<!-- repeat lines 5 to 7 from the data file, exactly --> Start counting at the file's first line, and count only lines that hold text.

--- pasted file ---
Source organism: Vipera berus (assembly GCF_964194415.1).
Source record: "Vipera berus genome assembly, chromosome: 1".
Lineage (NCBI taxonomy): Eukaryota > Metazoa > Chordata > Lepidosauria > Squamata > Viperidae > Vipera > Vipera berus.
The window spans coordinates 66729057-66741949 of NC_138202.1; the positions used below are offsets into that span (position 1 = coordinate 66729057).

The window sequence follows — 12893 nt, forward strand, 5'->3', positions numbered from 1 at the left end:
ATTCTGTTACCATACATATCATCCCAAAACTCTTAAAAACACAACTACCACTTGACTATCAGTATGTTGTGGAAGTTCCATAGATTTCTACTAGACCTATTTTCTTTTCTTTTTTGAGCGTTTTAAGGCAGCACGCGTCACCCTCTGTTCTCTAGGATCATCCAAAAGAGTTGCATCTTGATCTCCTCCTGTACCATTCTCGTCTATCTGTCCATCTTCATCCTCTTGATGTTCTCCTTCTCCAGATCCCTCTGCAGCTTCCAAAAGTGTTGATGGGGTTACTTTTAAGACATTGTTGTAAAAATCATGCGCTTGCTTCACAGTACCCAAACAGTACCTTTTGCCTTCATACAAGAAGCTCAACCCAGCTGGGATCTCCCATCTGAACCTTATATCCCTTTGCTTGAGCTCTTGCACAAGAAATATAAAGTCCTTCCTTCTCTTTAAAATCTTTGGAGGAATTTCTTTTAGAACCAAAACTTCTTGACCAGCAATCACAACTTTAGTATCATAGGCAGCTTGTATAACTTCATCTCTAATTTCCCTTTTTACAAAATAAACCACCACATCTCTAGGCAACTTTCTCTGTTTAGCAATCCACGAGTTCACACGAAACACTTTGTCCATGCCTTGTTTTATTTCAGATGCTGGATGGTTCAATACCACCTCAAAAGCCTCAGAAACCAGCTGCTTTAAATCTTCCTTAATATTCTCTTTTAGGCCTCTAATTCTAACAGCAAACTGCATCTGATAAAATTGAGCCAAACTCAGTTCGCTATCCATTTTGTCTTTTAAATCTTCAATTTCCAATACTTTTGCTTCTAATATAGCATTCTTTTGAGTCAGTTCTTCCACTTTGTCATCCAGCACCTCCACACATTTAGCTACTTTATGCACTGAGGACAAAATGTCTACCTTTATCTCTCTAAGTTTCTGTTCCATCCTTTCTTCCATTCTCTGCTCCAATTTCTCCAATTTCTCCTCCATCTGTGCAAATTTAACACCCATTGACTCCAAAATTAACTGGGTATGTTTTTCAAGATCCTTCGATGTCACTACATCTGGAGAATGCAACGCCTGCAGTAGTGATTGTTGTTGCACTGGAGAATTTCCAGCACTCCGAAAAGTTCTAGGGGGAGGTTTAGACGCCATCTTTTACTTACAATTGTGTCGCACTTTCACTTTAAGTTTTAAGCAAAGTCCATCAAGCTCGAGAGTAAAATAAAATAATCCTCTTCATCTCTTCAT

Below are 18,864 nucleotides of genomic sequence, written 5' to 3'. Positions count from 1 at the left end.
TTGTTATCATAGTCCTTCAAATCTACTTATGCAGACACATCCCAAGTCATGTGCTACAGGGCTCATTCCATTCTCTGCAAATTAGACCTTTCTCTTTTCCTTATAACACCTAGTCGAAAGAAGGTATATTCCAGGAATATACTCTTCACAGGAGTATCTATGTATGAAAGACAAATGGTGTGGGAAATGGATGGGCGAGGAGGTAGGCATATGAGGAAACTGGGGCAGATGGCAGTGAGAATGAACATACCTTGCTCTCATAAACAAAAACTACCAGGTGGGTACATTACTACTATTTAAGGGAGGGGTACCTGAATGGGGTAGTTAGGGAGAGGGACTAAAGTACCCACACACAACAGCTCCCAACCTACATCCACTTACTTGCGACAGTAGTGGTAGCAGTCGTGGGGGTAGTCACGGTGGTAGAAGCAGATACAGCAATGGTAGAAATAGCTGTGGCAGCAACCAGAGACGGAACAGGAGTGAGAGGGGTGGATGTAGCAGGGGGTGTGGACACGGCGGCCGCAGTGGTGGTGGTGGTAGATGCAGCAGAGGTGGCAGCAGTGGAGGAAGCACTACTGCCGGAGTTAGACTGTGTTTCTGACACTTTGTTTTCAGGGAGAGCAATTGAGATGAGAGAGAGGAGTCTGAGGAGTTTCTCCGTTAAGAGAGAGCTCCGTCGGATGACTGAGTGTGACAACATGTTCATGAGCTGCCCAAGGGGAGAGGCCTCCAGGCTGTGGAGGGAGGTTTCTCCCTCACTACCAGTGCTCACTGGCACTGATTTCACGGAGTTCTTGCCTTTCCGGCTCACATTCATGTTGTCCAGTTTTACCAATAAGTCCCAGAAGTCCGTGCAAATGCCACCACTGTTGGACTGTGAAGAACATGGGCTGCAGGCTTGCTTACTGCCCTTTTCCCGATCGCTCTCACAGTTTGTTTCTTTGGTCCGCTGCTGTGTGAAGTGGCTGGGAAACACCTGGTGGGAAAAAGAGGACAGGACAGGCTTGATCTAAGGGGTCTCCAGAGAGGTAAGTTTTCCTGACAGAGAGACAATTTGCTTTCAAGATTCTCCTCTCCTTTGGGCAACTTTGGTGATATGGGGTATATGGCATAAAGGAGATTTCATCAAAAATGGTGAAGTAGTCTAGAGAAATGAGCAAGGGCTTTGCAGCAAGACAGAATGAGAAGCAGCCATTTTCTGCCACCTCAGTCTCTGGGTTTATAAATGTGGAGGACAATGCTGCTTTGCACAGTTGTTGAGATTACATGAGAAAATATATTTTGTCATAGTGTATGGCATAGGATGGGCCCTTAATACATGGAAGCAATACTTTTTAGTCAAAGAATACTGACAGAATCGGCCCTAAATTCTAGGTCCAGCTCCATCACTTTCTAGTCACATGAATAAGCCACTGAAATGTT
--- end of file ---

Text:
The window sequence follows — 12893 nt, forward strand, 5'->3', positions numbered from 1 at the left end:
ATTCTGTTACCATACATATCATCCCAAAACTCTTAAAAACACAACTACCACTTGACTATCAGTATGTTGTGGAAGTTCCATAGATTTCTACTAGACCTATTTTCTTTTCTTTTTTGAGCGTTTTAAGGCAGCACGCGTCACCCTCTGTTCTCTAGGATCATCCAAAAGAGTTGCATCTTGATCTCCTCCTGTACCATTCTCGTCTATCTGTCCATCTTCATCCTCTTGATGTTCTCCTTCTCCAGATCCCTCTGCAGCTTCCAAAAGTGTTGATGGGGTTACTTTTAAGACATTGTTGTAAAAATCATGCGCTTGCTTCACAGTACCCAAACAGTACCTTTTGCCTTCATACAAGAAGCTCAACCCAGCTGGGATCTCCCATCTGAACCTTATATCCCTTTGCTTGAGCTCTTGCACAAGAAATATAAAGTCCTTCCTTCTCTTTAAAATCTTTGGAGGAATTTCTTTTAGAACCAAAACTTCTTGACCAGCAATCACAACTTTAGTATCATAGGCAGCTTGTATAACTTCATCTCTAATTTCCCTTTTTACAAAATAAACCACCACATCTCTAGGCAACTTTCTCTGTTTAGCAATCCACGAGTTCACACGAAACACTTTGTCCATGCCTTGTTTTATTTCAGATGCTGGATGGTTCAATACCACCTCAAAAGCCTCAGAAACCAGCTGCTTTAAATCTTCCTTAATATTCTCTTTTAGGCCTCTAATTCTAACAGCAAACTGCATCTGATAAAATTGAGCCAAACTCAGTTCGCTATCCATTTTGTCTTTTAAATCTTCAATTTCCAATACTTTTGCTTCTAATATAGCATTCTTTTGAGTCAGTTCTTCCACTTTGTCATCCAGCACCTCCACACATTTAGCTACTTTATGCACTGAGGACAAAATGTCTACCTTTATCTCTCTAAGTTTCTGTTCCATCCTTTCTTCCATTCTCTGCTCCAATTTCTCCAATTTCTCCTCCATCTGTGCAAATTTAACACCCATTGACTCCAAAATTAACTGGGTATGTTTTTCAAGATCCTTCGATGTCACTACATCTGGAGAATGCAACGCCTGCAGTAGTGATTGTTGTTGCACTGGAGAATTTCCAGCACTCCGAAAAGTTCTAGGGGGAGGTTTAGACGCCATCTTTTACTTACAATTGTGTCGCACTTTCACTTTAAGTTTTAAGCAAAGTCCATCAAGCTCGAGAGTAAAATAAAATAATCCTCTTCATCTCTTCAT

Below are 18,864 nucleotides of genomic sequence, written 5' to 3'. Positions count from 1 at the left end.